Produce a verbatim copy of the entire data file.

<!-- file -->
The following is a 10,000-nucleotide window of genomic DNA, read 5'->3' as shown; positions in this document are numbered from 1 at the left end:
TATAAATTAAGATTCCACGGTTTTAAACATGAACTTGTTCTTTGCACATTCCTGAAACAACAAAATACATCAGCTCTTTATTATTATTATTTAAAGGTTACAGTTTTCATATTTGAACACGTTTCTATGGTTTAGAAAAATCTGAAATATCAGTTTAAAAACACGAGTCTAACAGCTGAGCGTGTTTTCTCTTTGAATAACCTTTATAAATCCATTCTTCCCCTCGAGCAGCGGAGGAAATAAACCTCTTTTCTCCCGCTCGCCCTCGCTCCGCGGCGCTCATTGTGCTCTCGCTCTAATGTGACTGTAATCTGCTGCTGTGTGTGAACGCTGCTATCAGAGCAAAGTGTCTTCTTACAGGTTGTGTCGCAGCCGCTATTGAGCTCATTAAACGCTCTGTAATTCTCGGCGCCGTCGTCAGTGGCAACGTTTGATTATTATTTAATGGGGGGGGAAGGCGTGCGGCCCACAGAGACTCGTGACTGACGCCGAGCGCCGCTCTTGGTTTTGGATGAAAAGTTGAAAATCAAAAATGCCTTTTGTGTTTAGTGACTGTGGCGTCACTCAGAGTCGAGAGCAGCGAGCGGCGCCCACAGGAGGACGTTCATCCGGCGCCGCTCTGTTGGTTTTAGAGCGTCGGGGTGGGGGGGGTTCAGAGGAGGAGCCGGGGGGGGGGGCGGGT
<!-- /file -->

The following is a 10,000-nucleotide window of genomic DNA, read 5'->3' as shown; positions in this document are numbered from 1 at the left end:
TATAAATTAAGATTCCACGGTTTTAAACATGAACTTGTTCTTTGCACATTCCTGAAACAACAAAATACATCAGCTCTTTATTATTATTATTTAAAGGTTACAGTTTTCATATTTGAACACGTTTCTATGGTTTAGAAAAATCTGAAATATCAGTTTAAAAACACGAGTCTAACAGCTGAGCGTGTTTTCTCTTTGAATAACCTTTATAAATCCATTCTTCCCCTCGAGCAGCGGAGGAAATAAACCTCTTTTCTCCCGCTCGCCCTCGCTCCGCGGCGCTCATTGTGCTCTCGCTCTAATGTGACTGTAATCTGCTGCTGTGTGTGAACGCTGCTATCAGAGCAAAGTGTCTTCTTACAGGTTGTGTCGCAGCCGCTATTGAGCTCATTAAACGCTCTGTAATTCTCGGCGCCGTCGTCAGTGGCAACGTTTGATTATTATTTAATGGGGGGGGAAGGCGTGCGGCCCACAGAGACTCGTGACTGACGCCGAGCGCCGCTCTTGGTTTTGGATGAAAAGTTGAAAATCAAAAATGCCTTTTGTGTTTAGTGACTGTGGCGTCACTCAGAGTCGAGAGCAGCGAGCGGCGCCCACAGGAGGACGTTCATCCGGCGCCGCTCTGTTGGTTTTAGAGCGTCGGGGTGGGGGGGGTTCAGAGGAGGAGCCGGGGGGGGGGGCGGGT